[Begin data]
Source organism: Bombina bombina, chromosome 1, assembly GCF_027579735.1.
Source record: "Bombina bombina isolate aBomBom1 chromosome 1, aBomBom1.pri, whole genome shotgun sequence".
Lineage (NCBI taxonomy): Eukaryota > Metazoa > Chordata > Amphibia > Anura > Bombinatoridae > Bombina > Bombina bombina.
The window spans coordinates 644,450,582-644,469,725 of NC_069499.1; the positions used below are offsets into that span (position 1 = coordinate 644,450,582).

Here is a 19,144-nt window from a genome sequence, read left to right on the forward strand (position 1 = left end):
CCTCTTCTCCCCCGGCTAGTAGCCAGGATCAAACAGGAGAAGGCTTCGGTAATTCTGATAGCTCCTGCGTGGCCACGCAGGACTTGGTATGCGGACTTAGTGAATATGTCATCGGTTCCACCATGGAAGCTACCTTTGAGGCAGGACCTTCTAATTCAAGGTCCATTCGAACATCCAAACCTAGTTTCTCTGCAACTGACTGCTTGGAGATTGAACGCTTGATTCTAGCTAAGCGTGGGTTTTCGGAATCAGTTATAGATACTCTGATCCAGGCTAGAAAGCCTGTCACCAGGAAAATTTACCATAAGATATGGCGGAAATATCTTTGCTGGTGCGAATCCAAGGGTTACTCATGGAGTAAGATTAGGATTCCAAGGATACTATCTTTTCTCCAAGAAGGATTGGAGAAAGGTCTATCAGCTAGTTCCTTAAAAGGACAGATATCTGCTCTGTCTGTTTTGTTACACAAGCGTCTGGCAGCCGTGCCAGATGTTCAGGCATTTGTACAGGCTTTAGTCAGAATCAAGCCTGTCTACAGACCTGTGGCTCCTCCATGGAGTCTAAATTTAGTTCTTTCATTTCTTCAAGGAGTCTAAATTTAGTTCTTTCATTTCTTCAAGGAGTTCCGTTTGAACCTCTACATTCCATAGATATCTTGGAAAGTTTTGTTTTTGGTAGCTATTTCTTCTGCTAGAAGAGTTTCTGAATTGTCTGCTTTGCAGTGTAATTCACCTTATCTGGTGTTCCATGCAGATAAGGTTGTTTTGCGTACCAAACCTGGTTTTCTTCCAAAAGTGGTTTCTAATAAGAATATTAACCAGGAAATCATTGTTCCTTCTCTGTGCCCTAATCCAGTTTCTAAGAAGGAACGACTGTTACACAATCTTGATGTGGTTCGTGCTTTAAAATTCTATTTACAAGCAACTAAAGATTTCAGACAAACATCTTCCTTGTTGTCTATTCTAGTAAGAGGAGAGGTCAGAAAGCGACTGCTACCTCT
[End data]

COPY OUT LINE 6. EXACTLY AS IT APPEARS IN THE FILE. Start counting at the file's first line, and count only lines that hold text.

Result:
CCTCTTCTCCCCCGGCTAGTAGCCAGGATCAAACAGGAGAAGGCTTCGGTAATTCTGATAGCTCCTGCGTGGCCACGCAGGACTTGGTATGCGGACTTAGTGAATATGTCATCGGTTCCACCATGGAAGCTACCTTTGAGGCAGGACCTTCTAATTCAAGGTCCATTCGAACATCCAAACCTAGTTTCTCTGCAACTGACTGCTTGGAGATTGAACGCTTGATTCTAGCTAAGCGTGGGTTTTCGGAATCAGTTATAGATACTCTGATCCAGGCTAGAAAGCCTGTCACCAGGAAAATTTACCATAAGATATGGCGGAAATATCTTTGCTGGTGCGAATCCAAGGGTTACTCATGGAGTAAGATTAGGATTCCAAGGATACTATCTTTTCTCCAAGAAGGATTGGAGAAAGGTCTATCAGCTAGTTCCTTAAAAGGACAGATATCTGCTCTGTCTGTTTTGTTACACAAGCGTCTGGCAGCCGTGCCAGATGTTCAGGCATTTGTACAGGCTTTAGTCAGAATCAAGCCTGTCTACAGACCTGTGGCTCCTCCATGGAGTCTAAATTTAGTTCTTTCATTTCTTCAAGGAGTCTAAATTTAGTTCTTTCATTTCTTCAAGGAGTTCCGTTTGAACCTCTACATTCCATAGATATCTTGGAAAGTTTTGTTTTTGGTAGCTATTTCTTCTGCTAGAAGAGTTTCTGAATTGTCTGCTTTGCAGTGTAATTCACCTTATCTGGTGTTCCATGCAGATAAGGTTGTTTTGCGTACCAAACCTGGTTTTCTTCCAAAAGTGGTTTCTAATAAGAATATTAACCAGGAAATCATTGTTCCTTCTCTGTGCCCTAATCCAGTTTCTAAGAAGGAACGACTGTTACACAATCTTGATGTGGTTCGTGCTTTAAAATTCTATTTACAAGCAACTAAAGATTTCAGACAAACATCTTCCTTGTTGTCTATTCTAGTAAGAGGAGAGGTCAGAAAGCGACTGCTACCTCT